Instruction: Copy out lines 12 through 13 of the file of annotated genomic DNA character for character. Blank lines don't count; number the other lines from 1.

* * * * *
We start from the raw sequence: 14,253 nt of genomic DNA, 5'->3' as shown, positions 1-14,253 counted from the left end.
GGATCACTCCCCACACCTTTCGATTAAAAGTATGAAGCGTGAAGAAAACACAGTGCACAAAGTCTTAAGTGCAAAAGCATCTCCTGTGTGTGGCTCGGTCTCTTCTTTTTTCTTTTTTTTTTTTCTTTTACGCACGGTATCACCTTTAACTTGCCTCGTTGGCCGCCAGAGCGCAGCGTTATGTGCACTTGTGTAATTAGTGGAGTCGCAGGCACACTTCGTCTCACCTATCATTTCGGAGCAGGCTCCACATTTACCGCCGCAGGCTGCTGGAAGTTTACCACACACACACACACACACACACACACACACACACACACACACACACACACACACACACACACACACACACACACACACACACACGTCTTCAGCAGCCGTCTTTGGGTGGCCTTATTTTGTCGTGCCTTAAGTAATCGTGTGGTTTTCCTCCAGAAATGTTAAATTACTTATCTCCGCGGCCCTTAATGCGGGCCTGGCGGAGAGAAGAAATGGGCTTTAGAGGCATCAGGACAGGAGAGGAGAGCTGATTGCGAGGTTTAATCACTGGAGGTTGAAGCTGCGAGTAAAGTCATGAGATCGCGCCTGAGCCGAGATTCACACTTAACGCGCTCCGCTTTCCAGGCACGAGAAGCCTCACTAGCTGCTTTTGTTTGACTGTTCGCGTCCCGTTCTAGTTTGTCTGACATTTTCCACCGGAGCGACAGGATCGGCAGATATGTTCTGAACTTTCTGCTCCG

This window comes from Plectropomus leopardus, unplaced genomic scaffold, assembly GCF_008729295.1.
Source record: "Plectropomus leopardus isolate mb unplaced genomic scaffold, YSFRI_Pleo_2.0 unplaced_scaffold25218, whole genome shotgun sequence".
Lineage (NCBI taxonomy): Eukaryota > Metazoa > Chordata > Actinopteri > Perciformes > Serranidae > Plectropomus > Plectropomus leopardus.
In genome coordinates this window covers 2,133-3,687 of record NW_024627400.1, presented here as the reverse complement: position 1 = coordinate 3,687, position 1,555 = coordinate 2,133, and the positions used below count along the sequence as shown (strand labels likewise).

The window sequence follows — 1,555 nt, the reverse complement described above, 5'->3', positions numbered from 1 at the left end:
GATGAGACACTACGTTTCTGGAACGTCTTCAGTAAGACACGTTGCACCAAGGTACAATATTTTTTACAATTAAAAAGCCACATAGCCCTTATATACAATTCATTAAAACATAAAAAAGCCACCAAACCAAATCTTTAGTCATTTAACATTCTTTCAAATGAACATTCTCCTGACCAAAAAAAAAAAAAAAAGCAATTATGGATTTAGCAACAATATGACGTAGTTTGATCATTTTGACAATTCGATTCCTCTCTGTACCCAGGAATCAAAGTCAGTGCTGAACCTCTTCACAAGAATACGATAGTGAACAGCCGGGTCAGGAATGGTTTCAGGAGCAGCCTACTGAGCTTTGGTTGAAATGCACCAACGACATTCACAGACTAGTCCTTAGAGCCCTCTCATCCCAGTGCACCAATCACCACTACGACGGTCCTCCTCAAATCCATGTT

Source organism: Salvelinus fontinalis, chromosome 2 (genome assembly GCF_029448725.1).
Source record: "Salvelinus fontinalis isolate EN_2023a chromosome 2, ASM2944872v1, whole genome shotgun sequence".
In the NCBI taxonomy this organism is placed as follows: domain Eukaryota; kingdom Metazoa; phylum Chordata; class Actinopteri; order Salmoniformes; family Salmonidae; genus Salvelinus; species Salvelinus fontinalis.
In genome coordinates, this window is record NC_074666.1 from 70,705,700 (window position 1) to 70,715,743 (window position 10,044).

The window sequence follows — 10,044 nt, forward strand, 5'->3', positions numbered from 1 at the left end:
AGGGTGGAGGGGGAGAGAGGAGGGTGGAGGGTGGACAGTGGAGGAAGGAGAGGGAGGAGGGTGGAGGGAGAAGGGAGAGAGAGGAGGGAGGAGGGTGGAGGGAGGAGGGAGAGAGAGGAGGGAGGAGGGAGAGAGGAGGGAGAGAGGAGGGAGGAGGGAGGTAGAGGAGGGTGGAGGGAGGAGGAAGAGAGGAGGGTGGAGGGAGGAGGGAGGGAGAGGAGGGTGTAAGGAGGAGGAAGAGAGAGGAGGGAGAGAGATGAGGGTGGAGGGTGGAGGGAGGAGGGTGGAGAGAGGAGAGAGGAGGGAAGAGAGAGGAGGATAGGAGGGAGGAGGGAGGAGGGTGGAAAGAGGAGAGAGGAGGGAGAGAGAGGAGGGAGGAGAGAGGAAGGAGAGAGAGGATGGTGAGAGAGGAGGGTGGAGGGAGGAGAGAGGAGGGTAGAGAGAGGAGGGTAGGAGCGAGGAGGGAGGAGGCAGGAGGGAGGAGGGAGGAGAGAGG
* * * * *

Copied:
In genome coordinates, this window is record NC_074666.1 from 70,705,700 (window position 1) to 70,715,743 (window position 10,044).

The window sequence follows — 10,044 nt, forward strand, 5'->3', positions numbered from 1 at the left end: